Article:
My journey began with Mansfield Park. I had attempted this novel once before, and I confess I got stuck when the characters are rehearsing a play. This time around, however, I was determined. The play rehearsals are a pretty important part of the novel in that during this time the reader sees the character traits of the participants. Henry Crawford is an outrageous flirt (and a bit of a cad), Edmund doesn't have the strength of character to resist Mary Crawford's charms, and Fanny Price, the steady heroine of the novel, is working very hard to avoid participating in this folly. I thoroughly enjoyed Mansfield Park and am now a fan of Fanny Price. Fanny is in the position of being the poor relation reliant on the goodness of others, and accepts her position in the family with a good deal of grace. She ingratiates herself to her aunt and uncle, and becomes an integral part of their lives, particularly as their own offspring make questionable choices. I enjoyed my time at Mansfield Park, and will definitely read this one again!
Next, I visited Northanger Abbey. Catherine Morland's overactive imagination gets the best of her in Northanger Abbey, despite the fact that the actual home is not nearly as dark and dangerous as she anticipates. This book had me laughing, and is the simplest and most light-hearted Austen novel I have read. Jane Austen must have had a wonderful time writing this novel poking fun of the Gothic literature of her day, and she crafts her own story with a steady hand and a good deal of humor. I quite enjoyed Henry Tilney and his complete understanding of the workings of the mind of seventeen year old Catherine. I especially appreciated when Henry says "The person, be it gentlemen or lady, who has not pleasure in a good novel must be intolerably stupid."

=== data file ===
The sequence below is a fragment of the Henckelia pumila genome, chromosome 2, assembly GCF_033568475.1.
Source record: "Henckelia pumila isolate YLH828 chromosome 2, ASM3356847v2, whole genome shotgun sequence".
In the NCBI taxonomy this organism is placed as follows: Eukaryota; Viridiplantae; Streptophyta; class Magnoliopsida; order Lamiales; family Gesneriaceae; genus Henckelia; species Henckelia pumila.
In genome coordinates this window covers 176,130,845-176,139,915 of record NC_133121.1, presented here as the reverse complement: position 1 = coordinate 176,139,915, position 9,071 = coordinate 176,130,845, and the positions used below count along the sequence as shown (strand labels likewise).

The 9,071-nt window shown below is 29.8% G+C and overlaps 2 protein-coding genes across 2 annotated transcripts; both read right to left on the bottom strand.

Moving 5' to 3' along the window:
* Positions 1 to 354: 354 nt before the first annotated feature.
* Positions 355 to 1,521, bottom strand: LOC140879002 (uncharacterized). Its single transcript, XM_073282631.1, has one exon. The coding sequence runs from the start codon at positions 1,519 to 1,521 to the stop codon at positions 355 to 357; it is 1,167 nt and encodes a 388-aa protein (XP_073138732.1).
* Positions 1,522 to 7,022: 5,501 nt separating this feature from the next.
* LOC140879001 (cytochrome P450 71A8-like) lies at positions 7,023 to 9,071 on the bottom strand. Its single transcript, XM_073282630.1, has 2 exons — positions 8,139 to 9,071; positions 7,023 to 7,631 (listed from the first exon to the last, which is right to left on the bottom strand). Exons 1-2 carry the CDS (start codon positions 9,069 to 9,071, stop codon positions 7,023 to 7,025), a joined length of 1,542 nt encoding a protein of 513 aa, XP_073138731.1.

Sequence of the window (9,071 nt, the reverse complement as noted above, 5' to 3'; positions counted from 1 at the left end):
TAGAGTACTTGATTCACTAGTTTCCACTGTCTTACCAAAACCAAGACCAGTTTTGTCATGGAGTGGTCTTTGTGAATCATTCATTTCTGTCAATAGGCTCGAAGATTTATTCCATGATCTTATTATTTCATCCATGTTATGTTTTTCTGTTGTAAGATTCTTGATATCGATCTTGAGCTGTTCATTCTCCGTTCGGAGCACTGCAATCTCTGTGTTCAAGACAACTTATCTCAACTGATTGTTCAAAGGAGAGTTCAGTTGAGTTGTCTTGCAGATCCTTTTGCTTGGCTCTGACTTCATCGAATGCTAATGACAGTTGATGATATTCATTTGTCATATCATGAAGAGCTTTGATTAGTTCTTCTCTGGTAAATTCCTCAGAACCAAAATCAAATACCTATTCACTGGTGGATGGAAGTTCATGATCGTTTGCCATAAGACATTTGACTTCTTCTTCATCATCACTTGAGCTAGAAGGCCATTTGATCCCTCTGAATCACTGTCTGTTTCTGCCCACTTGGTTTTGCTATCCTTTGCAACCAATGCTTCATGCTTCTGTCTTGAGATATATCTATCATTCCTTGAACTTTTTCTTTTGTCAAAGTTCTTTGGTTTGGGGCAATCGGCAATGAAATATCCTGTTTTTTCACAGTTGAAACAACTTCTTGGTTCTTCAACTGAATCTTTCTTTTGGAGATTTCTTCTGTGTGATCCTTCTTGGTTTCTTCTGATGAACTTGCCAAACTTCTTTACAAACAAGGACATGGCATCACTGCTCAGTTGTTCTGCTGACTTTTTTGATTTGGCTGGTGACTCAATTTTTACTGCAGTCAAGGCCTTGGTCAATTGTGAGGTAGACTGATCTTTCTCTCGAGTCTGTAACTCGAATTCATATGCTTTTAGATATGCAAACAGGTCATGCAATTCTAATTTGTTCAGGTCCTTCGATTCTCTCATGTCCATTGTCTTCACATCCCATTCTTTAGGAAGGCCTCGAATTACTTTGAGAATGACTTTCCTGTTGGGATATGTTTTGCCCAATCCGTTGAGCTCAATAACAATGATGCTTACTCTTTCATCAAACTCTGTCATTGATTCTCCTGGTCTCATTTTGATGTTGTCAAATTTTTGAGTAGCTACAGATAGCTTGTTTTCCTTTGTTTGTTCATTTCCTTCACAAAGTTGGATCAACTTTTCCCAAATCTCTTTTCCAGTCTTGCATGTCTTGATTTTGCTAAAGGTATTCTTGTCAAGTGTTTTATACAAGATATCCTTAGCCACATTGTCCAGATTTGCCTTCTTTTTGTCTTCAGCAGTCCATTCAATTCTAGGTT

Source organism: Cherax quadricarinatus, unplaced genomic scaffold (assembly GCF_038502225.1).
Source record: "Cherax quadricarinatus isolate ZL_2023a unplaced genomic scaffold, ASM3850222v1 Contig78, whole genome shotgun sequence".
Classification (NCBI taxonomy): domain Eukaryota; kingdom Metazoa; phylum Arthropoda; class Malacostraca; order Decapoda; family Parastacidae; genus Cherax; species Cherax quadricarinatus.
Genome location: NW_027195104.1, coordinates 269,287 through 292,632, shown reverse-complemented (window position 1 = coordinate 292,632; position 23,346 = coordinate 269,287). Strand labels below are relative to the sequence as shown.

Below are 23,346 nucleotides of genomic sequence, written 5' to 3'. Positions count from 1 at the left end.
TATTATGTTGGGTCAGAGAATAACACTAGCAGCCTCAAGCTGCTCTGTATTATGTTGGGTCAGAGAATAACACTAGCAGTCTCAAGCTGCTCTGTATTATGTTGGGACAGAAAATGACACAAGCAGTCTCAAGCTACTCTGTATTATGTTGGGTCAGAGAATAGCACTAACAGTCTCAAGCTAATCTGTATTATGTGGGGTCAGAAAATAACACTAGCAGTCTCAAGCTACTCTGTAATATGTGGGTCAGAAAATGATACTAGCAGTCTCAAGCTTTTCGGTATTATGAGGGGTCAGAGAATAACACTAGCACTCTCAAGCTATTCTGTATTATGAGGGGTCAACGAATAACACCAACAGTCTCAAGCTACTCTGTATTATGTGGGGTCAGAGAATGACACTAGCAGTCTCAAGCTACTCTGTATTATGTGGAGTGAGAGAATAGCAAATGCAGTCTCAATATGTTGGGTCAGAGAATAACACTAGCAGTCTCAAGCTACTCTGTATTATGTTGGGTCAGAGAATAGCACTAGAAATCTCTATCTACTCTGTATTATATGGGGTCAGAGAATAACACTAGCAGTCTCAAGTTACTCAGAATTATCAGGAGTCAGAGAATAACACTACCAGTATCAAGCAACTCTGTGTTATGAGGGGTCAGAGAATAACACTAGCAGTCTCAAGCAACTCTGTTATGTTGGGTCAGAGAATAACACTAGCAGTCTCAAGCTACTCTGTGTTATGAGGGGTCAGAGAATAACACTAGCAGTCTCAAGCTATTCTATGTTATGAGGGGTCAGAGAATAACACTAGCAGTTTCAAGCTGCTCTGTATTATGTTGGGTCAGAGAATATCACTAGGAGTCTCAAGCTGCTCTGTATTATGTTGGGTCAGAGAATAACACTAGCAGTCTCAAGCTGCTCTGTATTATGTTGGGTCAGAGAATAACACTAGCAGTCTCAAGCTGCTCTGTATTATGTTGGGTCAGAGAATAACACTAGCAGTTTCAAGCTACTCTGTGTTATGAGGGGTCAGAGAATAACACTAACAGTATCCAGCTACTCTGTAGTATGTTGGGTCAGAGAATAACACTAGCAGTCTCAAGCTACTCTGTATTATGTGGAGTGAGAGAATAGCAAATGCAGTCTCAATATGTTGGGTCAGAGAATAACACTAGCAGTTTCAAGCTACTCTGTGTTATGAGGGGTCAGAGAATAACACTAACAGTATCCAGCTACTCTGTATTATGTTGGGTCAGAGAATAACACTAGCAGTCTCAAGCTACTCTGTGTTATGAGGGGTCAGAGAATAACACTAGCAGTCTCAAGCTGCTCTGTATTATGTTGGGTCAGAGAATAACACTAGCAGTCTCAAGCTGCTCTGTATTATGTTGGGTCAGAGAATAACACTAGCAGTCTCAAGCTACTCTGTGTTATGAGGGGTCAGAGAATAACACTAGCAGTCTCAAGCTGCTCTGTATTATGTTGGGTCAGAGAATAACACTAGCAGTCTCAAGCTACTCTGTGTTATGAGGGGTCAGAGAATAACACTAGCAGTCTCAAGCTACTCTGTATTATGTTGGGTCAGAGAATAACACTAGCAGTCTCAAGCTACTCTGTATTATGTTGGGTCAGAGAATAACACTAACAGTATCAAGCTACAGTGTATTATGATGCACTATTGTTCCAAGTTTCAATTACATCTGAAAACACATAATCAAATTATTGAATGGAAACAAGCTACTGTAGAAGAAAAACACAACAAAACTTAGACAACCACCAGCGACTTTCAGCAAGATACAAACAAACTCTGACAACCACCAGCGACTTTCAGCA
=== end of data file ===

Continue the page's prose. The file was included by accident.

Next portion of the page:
Sprinkled into my month were a couple of detours for Jane Austen in film. I watched versions of Persuasion, Emma, and the movie, The Lake House (with Sandra Bullock and Keanu Reeves). The novel, Persuasion, has a role in The Lake House, so I justified throwing it in to my August experience.
Lastly, I took A Rambling Fancy with Caroline Sanderson through England, looking for locations and events in the life of Jane Austen. Sanderson sprinkles her well-written book with interesting insights into the life of Jane and the Austen family, and also includes quotes from Austen's novels. This was my first encounter with little poems written by Jane for family, and with excerpts from her few remaining letters. Sanderson has woven all of this into chapters about Bath, Lyme Regis, and other locations Austen lived and visited in her lifetime. It is a wonderful read and I thoroughly enjoyed it. The title, by the way, is taken from Mansfield Park. After her journey through Austen's England, Caroline Sanderson sums up her experience this way:
"Jane Austen tea towels and the like are all very well (I have a key ring myself), but her words are the only souvenirs from the journey really worth having."
As I (sadly) leave August and Jane Austen, I heartily agree that her words are wonderful souvenirs from my journey!
I enjoyed the following blog posts from Lark Writes while I was doing my own Austen in August reading. Check them out!